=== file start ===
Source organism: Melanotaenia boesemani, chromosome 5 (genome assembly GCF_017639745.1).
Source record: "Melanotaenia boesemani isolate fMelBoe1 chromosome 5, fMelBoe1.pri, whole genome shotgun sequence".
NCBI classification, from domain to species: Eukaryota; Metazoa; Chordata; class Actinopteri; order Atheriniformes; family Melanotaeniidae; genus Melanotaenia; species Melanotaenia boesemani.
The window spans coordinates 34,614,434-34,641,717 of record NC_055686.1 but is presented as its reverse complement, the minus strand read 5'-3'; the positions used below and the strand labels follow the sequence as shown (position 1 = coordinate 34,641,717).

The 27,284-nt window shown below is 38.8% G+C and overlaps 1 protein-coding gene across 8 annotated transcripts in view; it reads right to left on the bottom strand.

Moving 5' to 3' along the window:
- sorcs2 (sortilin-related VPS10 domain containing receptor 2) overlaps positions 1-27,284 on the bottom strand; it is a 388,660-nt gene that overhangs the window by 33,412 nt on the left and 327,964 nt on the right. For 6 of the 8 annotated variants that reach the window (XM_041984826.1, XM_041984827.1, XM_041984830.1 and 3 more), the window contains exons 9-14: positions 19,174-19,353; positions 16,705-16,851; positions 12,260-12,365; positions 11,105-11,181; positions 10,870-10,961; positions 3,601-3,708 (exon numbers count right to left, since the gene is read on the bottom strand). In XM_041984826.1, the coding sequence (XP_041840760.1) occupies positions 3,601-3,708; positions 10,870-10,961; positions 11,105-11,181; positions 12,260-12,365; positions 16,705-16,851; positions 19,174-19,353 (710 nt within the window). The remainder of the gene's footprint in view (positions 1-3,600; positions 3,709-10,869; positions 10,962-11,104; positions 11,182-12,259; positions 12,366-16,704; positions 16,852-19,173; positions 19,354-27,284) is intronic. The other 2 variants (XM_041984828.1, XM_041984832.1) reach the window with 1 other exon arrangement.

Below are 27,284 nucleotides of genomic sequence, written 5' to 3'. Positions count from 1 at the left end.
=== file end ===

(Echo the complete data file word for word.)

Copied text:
Source organism: Melanotaenia boesemani, chromosome 5 (genome assembly GCF_017639745.1).
Source record: "Melanotaenia boesemani isolate fMelBoe1 chromosome 5, fMelBoe1.pri, whole genome shotgun sequence".
NCBI classification, from domain to species: Eukaryota; Metazoa; Chordata; class Actinopteri; order Atheriniformes; family Melanotaeniidae; genus Melanotaenia; species Melanotaenia boesemani.
The window spans coordinates 34,614,434-34,641,717 of record NC_055686.1 but is presented as its reverse complement, the minus strand read 5'-3'; the positions used below and the strand labels follow the sequence as shown (position 1 = coordinate 34,641,717).

The 27,284-nt window shown below is 38.8% G+C and overlaps 1 protein-coding gene across 8 annotated transcripts in view; it reads right to left on the bottom strand.

Moving 5' to 3' along the window:
- sorcs2 (sortilin-related VPS10 domain containing receptor 2) overlaps positions 1-27,284 on the bottom strand; it is a 388,660-nt gene that overhangs the window by 33,412 nt on the left and 327,964 nt on the right. For 6 of the 8 annotated variants that reach the window (XM_041984826.1, XM_041984827.1, XM_041984830.1 and 3 more), the window contains exons 9-14: positions 19,174-19,353; positions 16,705-16,851; positions 12,260-12,365; positions 11,105-11,181; positions 10,870-10,961; positions 3,601-3,708 (exon numbers count right to left, since the gene is read on the bottom strand). In XM_041984826.1, the coding sequence (XP_041840760.1) occupies positions 3,601-3,708; positions 10,870-10,961; positions 11,105-11,181; positions 12,260-12,365; positions 16,705-16,851; positions 19,174-19,353 (710 nt within the window). The remainder of the gene's footprint in view (positions 1-3,600; positions 3,709-10,869; positions 10,962-11,104; positions 11,182-12,259; positions 12,366-16,704; positions 16,852-19,173; positions 19,354-27,284) is intronic. The other 2 variants (XM_041984828.1, XM_041984832.1) reach the window with 1 other exon arrangement.

Below are 27,284 nucleotides of genomic sequence, written 5' to 3'. Positions count from 1 at the left end.